“Eurex Repo, Eurex Clearing and Clearstream, all part of Deutsche Boerse Group, will introduce an extension of the integrated and innovative GC Pooling market for secured funding which will be made available for active GC Pooling participants (banks) to further strengthen their service scope towards corporate customers. Launch is scheduled for Q4 2012. The leading GC Pooling marketplace for secured interbank transactions will be enhanced to contribute to re-building trust between banks and their existing non-financial customers, e.g. corporates, asset managers and pension funds.”
“A financial product could be constructed with payments linked to a sea-level index, and featuring some characteristics similar to a catastrophe bond or weather derivative. However, as many of these risks will take a number of years for their impact to be felt, the new financial product would need a carefully balanced structure to (i) keep premiums affordable, (ii) provide attractive long-term returns to investors, and (iii) provide a sufficiently secure source of payments in the event of rising sea levels……”
As a former product designer, I geek out on possible new products like this. My guess? No way this is ever purchased ever.
I am glad Brad is tackling this issue with professional jargon attached, but also sad he has do to it at all. I gave a list of reasons monetary policy sucks a while back and Nick R. disagreed with this list.
Looking at Brads reasoning, he basically used economics jargon to say the same things my list said. When I read,
“The first of these requires enormous gross asset swaps in order to free up any noticeable amount of risk-bearing capacity. Moreover, it requires that the monetary authority have the power and the will to commit the taxpayers to backstopping it and bearing substantial amounts of default risk.”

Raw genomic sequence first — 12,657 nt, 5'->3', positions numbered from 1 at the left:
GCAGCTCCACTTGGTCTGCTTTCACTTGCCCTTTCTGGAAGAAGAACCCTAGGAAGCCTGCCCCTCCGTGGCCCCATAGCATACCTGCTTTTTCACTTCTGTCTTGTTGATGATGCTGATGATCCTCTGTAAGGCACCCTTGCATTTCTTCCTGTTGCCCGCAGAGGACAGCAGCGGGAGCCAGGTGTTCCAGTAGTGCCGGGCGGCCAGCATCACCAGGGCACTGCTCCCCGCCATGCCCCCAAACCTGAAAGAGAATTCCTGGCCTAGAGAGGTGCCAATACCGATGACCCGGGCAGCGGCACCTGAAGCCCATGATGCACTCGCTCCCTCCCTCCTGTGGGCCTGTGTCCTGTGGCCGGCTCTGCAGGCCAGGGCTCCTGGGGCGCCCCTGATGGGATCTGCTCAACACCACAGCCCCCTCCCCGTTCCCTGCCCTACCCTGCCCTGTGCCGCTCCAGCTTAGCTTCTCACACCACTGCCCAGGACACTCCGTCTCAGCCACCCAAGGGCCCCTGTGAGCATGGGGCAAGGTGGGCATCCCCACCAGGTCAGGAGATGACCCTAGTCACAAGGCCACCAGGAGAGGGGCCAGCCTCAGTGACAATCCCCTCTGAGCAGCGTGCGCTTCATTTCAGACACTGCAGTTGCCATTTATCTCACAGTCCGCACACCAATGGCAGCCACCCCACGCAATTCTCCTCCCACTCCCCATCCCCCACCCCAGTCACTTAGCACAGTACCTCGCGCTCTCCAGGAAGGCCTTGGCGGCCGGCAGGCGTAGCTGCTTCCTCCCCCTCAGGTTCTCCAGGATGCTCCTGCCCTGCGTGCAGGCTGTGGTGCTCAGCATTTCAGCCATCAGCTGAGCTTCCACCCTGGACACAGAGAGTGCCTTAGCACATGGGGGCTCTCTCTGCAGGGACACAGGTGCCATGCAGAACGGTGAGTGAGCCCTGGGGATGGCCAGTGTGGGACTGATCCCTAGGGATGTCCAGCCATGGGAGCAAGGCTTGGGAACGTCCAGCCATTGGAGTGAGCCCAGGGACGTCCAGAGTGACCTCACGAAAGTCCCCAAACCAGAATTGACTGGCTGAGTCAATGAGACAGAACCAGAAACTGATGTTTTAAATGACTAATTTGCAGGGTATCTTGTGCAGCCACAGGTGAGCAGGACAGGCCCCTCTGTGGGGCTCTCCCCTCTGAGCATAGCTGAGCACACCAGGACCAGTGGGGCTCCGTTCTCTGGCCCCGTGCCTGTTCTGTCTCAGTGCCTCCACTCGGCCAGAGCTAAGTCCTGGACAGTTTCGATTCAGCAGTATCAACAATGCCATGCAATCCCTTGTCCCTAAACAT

I think about the primary channel of monetary policy, real estate, and try to imagine just what “shift in risk-bearing capacity” would cause people to buy homes. The amount of monentary policy which would cause this shift is so gigantic isn’t not worth considering.
Then, this is a howler: “The principal argument for monetary policy is that, by modifying asset supplies and thus asset prices, it induces households and businesses to boost their spending on things that they almost bought anyway. Thus–for marginal policy shifts, starting out at a first-best optimum, and if the relative distribution of wealth corresponds to social welfare (or if questions of the relative distribution of wealth are left to a more openly political process and walled-off from technocratic macroeconomic questions of stabilization policy)–monetary policy will not push you far away from the free-market optimum.”
hahahahaha! It’s mostly non-distortionary, and monetary policy doesn’t pick winners and losers. Cullen will vouch for the inaccuracy of this idea. I’ll ask a simple question: Why did so many people think they could make fortunes in real estate in the 2000’s?
The recovery is too feeble, and the country needs to invest an additional $1 trillion annually for ten years on transport facilities and education. The government should establish a National Infrastructure Bank to provide the finance by borrowing directly, attracting private-sector funds, or a mixture of the two. (I have proposed a similar institution in the United Kingdom.)
Posted from Diigo. The rest of my favorite links are here.